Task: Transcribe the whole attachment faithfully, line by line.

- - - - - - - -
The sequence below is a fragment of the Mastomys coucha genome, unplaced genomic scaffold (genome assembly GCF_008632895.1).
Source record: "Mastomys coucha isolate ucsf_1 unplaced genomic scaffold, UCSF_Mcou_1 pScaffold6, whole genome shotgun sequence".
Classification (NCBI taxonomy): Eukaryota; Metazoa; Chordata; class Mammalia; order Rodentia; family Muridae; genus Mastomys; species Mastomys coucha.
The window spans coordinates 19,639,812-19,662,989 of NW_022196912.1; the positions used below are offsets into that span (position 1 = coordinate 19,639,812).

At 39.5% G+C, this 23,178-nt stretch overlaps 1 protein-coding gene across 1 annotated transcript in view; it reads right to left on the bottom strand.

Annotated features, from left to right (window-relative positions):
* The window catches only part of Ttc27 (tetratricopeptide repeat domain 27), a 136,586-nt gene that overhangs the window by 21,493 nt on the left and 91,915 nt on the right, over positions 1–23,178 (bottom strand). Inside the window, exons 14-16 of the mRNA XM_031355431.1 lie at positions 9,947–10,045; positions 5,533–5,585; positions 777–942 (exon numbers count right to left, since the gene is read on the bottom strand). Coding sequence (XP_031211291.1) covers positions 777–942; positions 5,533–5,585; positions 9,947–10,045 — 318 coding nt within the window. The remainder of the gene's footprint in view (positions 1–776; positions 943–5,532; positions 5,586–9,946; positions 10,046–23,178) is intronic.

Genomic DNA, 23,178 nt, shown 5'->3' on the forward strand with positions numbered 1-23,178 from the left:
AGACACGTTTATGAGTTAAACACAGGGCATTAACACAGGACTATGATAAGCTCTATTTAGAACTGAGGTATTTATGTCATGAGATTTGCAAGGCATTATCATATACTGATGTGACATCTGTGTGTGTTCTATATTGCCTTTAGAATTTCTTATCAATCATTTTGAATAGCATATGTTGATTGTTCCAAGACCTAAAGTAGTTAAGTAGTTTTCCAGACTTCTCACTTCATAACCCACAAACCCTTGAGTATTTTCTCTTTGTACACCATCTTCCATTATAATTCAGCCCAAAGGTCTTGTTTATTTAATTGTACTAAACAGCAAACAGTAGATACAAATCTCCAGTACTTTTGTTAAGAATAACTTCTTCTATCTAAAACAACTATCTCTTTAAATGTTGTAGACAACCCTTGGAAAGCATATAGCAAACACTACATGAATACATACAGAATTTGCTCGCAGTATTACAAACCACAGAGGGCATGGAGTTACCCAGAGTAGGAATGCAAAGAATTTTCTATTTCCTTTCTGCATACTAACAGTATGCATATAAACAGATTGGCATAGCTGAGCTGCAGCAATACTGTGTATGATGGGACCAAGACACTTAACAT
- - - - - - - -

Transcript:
The sequence below is a fragment of the Mastomys coucha genome, unplaced genomic scaffold (genome assembly GCF_008632895.1).
Source record: "Mastomys coucha isolate ucsf_1 unplaced genomic scaffold, UCSF_Mcou_1 pScaffold6, whole genome shotgun sequence".
Classification (NCBI taxonomy): Eukaryota; Metazoa; Chordata; class Mammalia; order Rodentia; family Muridae; genus Mastomys; species Mastomys coucha.
The window spans coordinates 19,639,812-19,662,989 of NW_022196912.1; the positions used below are offsets into that span (position 1 = coordinate 19,639,812).

At 39.5% G+C, this 23,178-nt stretch overlaps 1 protein-coding gene across 1 annotated transcript in view; it reads right to left on the bottom strand.

Annotated features, from left to right (window-relative positions):
* The window catches only part of Ttc27 (tetratricopeptide repeat domain 27), a 136,586-nt gene that overhangs the window by 21,493 nt on the left and 91,915 nt on the right, over positions 1–23,178 (bottom strand). Inside the window, exons 14-16 of the mRNA XM_031355431.1 lie at positions 9,947–10,045; positions 5,533–5,585; positions 777–942 (exon numbers count right to left, since the gene is read on the bottom strand). Coding sequence (XP_031211291.1) covers positions 777–942; positions 5,533–5,585; positions 9,947–10,045 — 318 coding nt within the window. The remainder of the gene's footprint in view (positions 1–776; positions 943–5,532; positions 5,586–9,946; positions 10,046–23,178) is intronic.

Genomic DNA, 23,178 nt, shown 5'->3' on the forward strand with positions numbered 1-23,178 from the left:
AGACACGTTTATGAGTTAAACACAGGGCATTAACACAGGACTATGATAAGCTCTATTTAGAACTGAGGTATTTATGTCATGAGATTTGCAAGGCATTATCATATACTGATGTGACATCTGTGTGTGTTCTATATTGCCTTTAGAATTTCTTATCAATCATTTTGAATAGCATATGTTGATTGTTCCAAGACCTAAAGTAGTTAAGTAGTTTTCCAGACTTCTCACTTCATAACCCACAAACCCTTGAGTATTTTCTCTTTGTACACCATCTTCCATTATAATTCAGCCCAAAGGTCTTGTTTATTTAATTGTACTAAACAGCAAACAGTAGATACAAATCTCCAGTACTTTTGTTAAGAATAACTTCTTCTATCTAAAACAACTATCTCTTTAAATGTTGTAGACAACCCTTGGAAAGCATATAGCAAACACTACATGAATACATACAGAATTTGCTCGCAGTATTACAAACCACAGAGGGCATGGAGTTACCCAGAGTAGGAATGCAAAGAATTTTCTATTTCCTTTCTGCATACTAACAGTATGCATATAAACAGATTGGCATAGCTGAGCTGCAGCAATACTGTGTATGATGGGACCAAGACACTTAACAT